Historical Markers
Allegheny Observatory Historical Marker
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Allegheny Observatory

Pittsburgh Region


Marker Location:
Riverview Ave. in Riverview Park (off U.S. 19) near Observatory, Pittsburgh

Dedication Date:
November 2, 1999

Behind the Marker

Exterior of the Original Allegheny Observatory, 1900.
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The University of Pittsburgh's Allegheny Observatory, circa 1912.
In 1896, seven years before the Wright brothers flew over the sand dunes of North Carolina and into history, Samuel Pierpont Langley launched a steam-powered airplane above the Potomac River and watched it fly more than half a mile. Alexander Graham Bell, America's celebrated inventor of the telephone, would later write that "No one has contributed more to the modern revival of interest in flying machines of the heavier-than-air type than our own Professor Langley."

Langley began his research into flight at the Allegheny Observatory, an institution that began humbly in 1859 when twenty amateur astronomy buffs formed the Allegheny Telescope Association and pledged $100 each to purchase a telescope for the City of Allegheny, now Pittsburgh's "North Side" neighborhood.
On the Steps of the Allegheny Observatory: John Stanley Plaskett (Back left), William Snyder Eichelberger, Frank C. Jordan, Frank Schlesinger, Edward C. Pickering (Standing in the Center), John A. Brashear (to the Right of Pickering), William Thaw (Seated Left of Pickering) and Daniels.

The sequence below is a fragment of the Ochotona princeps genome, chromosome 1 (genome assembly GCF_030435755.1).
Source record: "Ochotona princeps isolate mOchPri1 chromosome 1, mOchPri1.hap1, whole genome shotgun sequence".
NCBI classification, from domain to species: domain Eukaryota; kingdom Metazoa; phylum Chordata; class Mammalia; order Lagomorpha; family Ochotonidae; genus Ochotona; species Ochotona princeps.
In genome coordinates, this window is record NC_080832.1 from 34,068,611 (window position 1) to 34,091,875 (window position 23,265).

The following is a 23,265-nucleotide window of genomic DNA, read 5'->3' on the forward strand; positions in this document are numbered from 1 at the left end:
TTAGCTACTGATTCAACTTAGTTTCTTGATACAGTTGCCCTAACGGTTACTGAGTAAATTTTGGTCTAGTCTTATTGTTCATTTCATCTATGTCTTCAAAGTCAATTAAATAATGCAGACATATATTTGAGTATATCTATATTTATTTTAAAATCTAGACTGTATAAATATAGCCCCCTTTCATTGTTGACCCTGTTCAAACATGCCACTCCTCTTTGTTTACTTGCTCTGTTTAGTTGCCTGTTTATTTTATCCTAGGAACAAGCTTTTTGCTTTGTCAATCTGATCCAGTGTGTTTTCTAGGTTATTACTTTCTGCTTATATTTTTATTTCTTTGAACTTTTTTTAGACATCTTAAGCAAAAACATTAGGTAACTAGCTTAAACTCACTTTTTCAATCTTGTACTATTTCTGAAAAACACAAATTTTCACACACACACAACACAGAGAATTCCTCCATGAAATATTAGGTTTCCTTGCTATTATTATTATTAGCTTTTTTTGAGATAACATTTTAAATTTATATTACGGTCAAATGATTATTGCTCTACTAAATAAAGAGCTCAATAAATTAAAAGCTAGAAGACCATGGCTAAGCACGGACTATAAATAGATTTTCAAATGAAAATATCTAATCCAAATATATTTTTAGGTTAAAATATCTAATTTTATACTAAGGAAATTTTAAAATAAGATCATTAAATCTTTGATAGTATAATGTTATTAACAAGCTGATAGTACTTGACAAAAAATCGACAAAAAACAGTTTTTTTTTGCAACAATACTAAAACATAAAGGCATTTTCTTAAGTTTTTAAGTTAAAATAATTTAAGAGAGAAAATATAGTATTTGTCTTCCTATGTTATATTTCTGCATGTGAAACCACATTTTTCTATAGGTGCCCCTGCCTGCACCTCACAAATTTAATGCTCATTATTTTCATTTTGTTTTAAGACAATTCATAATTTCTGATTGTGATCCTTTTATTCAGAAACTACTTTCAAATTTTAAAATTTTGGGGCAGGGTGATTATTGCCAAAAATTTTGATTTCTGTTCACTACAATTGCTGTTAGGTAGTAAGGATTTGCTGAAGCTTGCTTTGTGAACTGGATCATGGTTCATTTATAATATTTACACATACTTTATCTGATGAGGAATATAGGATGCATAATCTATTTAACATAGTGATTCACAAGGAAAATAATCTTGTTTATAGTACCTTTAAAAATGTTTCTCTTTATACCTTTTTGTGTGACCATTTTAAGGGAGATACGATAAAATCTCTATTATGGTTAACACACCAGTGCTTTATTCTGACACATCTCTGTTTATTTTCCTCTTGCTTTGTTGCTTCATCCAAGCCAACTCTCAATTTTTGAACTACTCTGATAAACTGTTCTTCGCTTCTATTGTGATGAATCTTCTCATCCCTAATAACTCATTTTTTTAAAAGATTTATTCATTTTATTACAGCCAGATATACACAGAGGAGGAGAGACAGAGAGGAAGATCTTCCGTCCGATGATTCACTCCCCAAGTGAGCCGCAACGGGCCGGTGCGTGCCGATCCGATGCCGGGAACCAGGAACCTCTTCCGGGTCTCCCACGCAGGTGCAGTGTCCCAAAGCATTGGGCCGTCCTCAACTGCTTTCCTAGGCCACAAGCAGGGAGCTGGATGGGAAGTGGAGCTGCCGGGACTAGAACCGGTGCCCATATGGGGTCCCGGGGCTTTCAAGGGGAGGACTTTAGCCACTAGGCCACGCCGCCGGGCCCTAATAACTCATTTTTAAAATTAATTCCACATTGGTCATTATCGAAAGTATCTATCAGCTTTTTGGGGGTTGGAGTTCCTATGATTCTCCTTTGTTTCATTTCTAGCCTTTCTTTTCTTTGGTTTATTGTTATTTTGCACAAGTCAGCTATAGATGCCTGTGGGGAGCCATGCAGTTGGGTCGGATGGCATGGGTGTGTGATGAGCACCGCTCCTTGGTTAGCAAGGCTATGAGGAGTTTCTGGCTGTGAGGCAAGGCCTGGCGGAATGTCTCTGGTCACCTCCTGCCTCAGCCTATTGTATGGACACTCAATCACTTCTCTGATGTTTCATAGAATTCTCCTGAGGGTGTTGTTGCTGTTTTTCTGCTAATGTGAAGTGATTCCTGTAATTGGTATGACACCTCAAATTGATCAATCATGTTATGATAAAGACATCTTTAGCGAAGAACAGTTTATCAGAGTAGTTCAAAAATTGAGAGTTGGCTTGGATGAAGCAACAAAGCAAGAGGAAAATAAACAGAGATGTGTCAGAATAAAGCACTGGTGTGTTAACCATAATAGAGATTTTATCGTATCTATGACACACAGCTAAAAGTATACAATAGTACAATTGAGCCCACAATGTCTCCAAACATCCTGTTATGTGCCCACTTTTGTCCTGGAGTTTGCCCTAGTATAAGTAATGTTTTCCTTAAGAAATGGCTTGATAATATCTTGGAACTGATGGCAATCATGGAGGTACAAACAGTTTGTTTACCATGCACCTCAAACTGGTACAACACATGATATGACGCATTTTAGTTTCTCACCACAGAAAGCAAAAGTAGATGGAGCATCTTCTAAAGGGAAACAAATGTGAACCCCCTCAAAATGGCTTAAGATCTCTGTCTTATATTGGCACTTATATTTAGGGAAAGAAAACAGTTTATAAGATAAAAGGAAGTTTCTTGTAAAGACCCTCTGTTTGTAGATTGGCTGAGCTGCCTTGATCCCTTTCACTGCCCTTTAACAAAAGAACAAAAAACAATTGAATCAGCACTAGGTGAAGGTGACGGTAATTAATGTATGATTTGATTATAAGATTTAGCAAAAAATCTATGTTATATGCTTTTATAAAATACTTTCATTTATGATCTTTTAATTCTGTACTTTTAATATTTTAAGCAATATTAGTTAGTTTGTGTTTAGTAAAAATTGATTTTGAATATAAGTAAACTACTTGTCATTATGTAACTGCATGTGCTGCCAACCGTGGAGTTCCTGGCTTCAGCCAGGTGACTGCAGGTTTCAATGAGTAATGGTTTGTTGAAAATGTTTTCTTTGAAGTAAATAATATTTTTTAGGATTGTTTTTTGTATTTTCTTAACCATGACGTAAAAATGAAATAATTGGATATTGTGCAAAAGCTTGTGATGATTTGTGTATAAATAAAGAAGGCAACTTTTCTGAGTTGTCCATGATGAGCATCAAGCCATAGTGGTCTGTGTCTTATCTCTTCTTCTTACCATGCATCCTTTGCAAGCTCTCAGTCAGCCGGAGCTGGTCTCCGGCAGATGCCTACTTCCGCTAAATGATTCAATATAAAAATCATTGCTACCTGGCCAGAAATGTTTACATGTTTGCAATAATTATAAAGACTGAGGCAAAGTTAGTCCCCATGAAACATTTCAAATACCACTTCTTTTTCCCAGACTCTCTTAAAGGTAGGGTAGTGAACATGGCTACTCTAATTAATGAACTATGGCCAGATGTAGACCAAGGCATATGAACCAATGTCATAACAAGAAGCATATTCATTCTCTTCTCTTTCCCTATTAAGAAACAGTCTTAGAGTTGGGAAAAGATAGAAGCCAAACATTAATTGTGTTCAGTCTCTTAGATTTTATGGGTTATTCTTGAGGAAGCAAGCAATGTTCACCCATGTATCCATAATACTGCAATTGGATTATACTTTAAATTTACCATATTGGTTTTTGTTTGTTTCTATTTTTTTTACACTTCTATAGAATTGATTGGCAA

Allegheny Observatory luminaries, photographed on the observatory's steps, Pittsburgh,...
The Association soon erected a building near Perrysville Avenue and in 1861 installed an impressive 13-inch refracting telescope, which at that time boasted the third-largest lens in the world. The Civil War, however, diverted the interest of its incorporators, and by 1867 the building and telescope had merged with the Western University of Pennsylvania (now the University of Pittsburgh), which hired Langley as the observatory's first professional director and as a professor of Astronomy and Physics. Trained as a civil engineer, Langley had worked at the Harvard Observatory and taught mathematics at the U.S. Naval Academy in Annapolis, Maryland, before accepting the position in Pittsburgh. There, he found little of use besides the telescope.

Securing new equipment through the observatory's chairman, William Thaw, a manager of the Pennsylvania Railroad, Langley guided the observatory toward scientific study, particularly sunspots, and acquired a small transit telescope, which used the position of stars to tell time. In 1869, Langley devised a system to transmit time signals via telegraph–a service that enabled railroads to synchronize schedules between towns, none of which otherwise coordinated their timekeeping. With the subscription of the Pennsylvania Railroad and other Pittsburgh firms, the observatory was soon earning some $3,500 annually, which helped fund further research.
This image shows the   the aerodrome landing in the water.
Catapulting of the Langley aerodrome from a specially constructed houseboat...

Influenced by an Observatory assistant's fascination with nature, Langley began to study birds' wings in relation to flight. In 1887, he devised a "whirling table" made of two thirty-foot-long wooden arms that could spin surfaces at different speeds and angles eight feet above the ground around a vertical axle. That same year, Langley became assistant secretary of the Smithsonian Institution in Washington, D.C.